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James Calvin Christensen
(Culver City, California, 1942 - 2017, Orem, Utah)
James Christensen is an artist who captures our curiosity with a delightful combination of innocence and humor. "My aim," says Christensen, "always begins with a desire to connect with imagination." He adds, "My work is an invitation to let your imagination run wild, explore, and make interpretations spontaneously."
James Christensen, son of Sibyl and Harry Christensen, was born September 26, 1942, in Culver City, California. He grew up two blocks from the MGM studio; consequently, he and his friends often played in the back lot of the studio in Tarzan's pond or on sets for movies such as Gone With the Wind. James loved to tell stories and use his imagination while playing and drawing.
Christensen attended Santa Monica City College, UCLA, and BYU, where he received his Master of Arts. In the middle of his studies, he served a mission for the Church of Jesus Christ of Latter-day Saints (LDS) in Uruguay and became a member of the Mormon Mods, a performing group that toured Chile, Argentina, Brazil, and Paraguay. Christensen found the local art compelling, and its influence can be seen in many of his works.
In 1972, Christensen moved to American Fork, Utah, and became an associate art director for the New Era, a teen magazine published by the LDS Church. He was also a freelance illustrator but continually worked on his own painting. Christensen created fantasy images for his own amusement, but he only displayed what he thought other people would like. However, he soon discovered that others liked his imaginative, magical worlds as much as he did.
Christensen was a faculty member of BYU's art department from 1976 to 1997. He traveled with students in Mexico, Europe, and in Madrid, Spain. He returns to Europe frequently, and his art often reflects his travels.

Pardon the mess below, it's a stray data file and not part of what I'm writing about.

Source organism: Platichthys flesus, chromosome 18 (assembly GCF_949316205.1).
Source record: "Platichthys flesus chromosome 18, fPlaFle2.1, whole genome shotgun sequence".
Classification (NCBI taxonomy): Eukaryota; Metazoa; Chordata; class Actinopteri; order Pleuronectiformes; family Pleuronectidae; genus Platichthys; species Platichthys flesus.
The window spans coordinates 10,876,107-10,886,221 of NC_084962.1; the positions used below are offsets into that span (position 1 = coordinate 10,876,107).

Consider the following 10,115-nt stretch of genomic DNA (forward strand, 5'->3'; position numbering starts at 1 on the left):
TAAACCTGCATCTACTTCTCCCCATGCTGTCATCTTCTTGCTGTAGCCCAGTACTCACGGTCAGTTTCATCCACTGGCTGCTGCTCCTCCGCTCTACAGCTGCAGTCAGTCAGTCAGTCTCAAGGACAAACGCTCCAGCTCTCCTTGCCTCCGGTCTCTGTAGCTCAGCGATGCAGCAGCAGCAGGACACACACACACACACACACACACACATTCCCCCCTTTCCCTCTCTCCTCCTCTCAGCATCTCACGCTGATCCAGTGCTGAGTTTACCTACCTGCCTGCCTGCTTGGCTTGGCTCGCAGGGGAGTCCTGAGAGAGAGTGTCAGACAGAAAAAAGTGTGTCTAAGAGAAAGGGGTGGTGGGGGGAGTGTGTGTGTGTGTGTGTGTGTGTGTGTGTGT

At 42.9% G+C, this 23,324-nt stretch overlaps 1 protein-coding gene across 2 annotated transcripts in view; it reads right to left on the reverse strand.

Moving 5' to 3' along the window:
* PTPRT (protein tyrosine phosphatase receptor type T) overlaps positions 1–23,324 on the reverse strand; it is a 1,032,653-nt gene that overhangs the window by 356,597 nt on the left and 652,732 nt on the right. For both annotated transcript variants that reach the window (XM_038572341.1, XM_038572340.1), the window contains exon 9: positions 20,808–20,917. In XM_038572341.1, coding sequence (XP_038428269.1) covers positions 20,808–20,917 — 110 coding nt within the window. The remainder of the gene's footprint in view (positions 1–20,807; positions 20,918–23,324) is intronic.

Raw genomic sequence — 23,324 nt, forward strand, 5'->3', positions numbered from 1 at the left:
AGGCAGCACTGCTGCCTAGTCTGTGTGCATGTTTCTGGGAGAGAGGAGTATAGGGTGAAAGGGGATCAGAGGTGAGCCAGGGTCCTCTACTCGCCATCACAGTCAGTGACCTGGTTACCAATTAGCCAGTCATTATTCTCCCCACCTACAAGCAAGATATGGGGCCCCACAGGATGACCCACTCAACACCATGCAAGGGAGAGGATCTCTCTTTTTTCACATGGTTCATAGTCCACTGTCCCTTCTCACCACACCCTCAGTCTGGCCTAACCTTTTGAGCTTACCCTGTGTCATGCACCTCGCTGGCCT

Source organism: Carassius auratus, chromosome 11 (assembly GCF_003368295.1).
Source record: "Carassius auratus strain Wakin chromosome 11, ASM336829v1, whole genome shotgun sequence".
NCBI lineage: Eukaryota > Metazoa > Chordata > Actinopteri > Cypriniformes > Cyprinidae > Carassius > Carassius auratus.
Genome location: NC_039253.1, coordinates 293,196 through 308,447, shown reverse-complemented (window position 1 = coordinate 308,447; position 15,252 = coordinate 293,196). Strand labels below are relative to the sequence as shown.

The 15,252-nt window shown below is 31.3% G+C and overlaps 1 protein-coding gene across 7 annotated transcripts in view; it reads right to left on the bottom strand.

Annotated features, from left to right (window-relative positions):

Weaving dreams, hopes, fears, and humor into the fabric of everyday life, Christensen has created many enchanting works of art. "My paintings are meant to excite the imagination and invite the viewer to become a participant in the creative process," says Christensen. His artwork delights adults and children alike.
James Christensen draws his images from experience, travel, and nature, which he combines with his own active imagination. While he does not always strive to communicate a serious meaning or moral lesson, his paintings often reflect situations which he has personally experienced and with which the viewer can also easily relate.
In his painting The Rhinoceros, Christensen has reinterpreted a sixteenth-century drawing of an armored rhinoceros created by the German artist, Albrecht Dùrer. Abundant detail, scientific perspective, logical space, light, color, and implied texture are characteristic of Christensen's fantasy environments.
In the piece, the rhino is in a predicament: he is unable to go forward, but can't go back. The plastered room, painted to imitate the outdoors, offers the rhino no room to maneuver. The checkerboard floor is painted to give an illusion of depth in a room that has none, and the rhino is so cramped he cannot play with the tantalizingly close orange ball. The tick-bird remains loyal to his symbiotic friend because he also is trapped.